Dr. Aaron Routhe teaches courses in general sociology and the sociology of sustainability. He also teaches on culture in the Pioneer CORE general education program, leading cross-cultural trips about Native American culture and climate change in northern Wisconsin and on Maori culture and society in New Zealand. Dr. Routhe previously taught sociology, development, and environmental studies at Pomona College in Southern California and Houghton College in western New York. Before teaching in traditional classroom settings, Aaron directed a New Zealand and Samoa-based interdisciplinary environmental study abroad program, and experiential outdoor education programs in Texas, Oklahoma, and Maine. A New Hampshire native, he holds a Ph.D. and Master’s in environmental sociology, and an undergraduate degree in biology and ecology. His interests include environmental concern and religion, public understandings of science, human dimensions of global environmental change, food systems, and race and gender.
Areas of Specialization
Environmental concern, religion, climate change communication, public understanding of science, human dimensions of natural resources, environmental policy.
Scholarly and Professional Achievements
Routhe, Aaron. (2016). "Reading the Signs of Sustainability in Christian Higher Education: Symbolic Value Claims or Substantive Organizational Change?" In J.P. Davim and Walter Leal Filho (Eds.), Challenges in Higher Education for Sustainability. Switzerland: Springer International Publishing.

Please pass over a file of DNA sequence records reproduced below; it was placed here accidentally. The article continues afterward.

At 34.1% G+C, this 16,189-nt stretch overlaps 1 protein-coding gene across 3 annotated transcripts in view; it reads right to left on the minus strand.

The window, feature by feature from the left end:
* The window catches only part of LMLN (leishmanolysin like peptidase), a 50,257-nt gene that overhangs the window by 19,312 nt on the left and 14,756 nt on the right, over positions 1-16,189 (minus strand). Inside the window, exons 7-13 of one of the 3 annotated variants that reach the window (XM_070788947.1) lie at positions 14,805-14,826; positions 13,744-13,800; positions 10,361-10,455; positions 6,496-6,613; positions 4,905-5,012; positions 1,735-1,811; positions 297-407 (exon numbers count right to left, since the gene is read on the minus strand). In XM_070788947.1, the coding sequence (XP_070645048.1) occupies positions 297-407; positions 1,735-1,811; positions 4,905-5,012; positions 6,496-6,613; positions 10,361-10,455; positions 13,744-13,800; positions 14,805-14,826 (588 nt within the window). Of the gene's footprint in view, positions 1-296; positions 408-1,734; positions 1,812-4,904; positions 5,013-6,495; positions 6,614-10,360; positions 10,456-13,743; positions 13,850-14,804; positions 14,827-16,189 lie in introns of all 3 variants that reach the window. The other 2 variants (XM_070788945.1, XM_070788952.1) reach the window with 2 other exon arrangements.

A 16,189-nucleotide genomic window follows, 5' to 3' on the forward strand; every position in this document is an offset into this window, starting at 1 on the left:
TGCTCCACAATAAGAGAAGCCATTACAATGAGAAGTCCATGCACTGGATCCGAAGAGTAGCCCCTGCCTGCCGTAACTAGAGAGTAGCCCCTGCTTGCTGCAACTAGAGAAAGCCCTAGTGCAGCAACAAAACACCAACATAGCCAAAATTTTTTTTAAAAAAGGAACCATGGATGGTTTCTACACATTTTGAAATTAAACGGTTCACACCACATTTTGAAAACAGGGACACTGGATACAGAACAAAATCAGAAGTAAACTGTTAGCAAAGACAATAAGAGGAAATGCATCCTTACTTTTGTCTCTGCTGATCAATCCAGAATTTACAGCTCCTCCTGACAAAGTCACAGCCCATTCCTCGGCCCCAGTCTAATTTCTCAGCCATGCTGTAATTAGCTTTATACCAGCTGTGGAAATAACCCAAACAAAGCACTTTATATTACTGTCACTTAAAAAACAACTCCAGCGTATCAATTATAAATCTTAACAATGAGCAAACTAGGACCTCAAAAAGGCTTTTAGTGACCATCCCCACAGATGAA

Routhe, Aaron, Robert Emmet Jones and David Feldman. (2005). “Using Theory to Understand Public Support for Collective Actions that Impact the Environment: Alleviating Water Supply Problems in a Non-arid Biome.” Social Science Quarterly 86(4).
Shover, Neal and Aaron Routhe. (2004). “Environmental Crime.” In Crime and Justice: A Review of Research, edited by Michael Tonry. Chicago: University of Chicago Press. 32: 321-371.
What should students know about you?
I am an accidental sociologist who discovered sociology in my last semester of undergraduate study as a biology major. By then I was discovering I was most interested in the human dimensions of environmental issues. After working professionally in outdoor education I discovered environmental sociology, which explores how human societies and natural environments interact. I teach because I like learning with other people, incorporating more experiential forms of education into classrooms, and integrating technology with my teaching. At Carroll University, I can share with others my appreciation of science as we explore together sociology, environmental studies, and culture. My goal is to ignite other’s sociological imagination and equip them to be agents of social change for greater social and environmental justice in local, national, and global contexts. When I am not on campus, I enjoy getting outside, roasting (and drinking) coffee, and eating dark chocolate.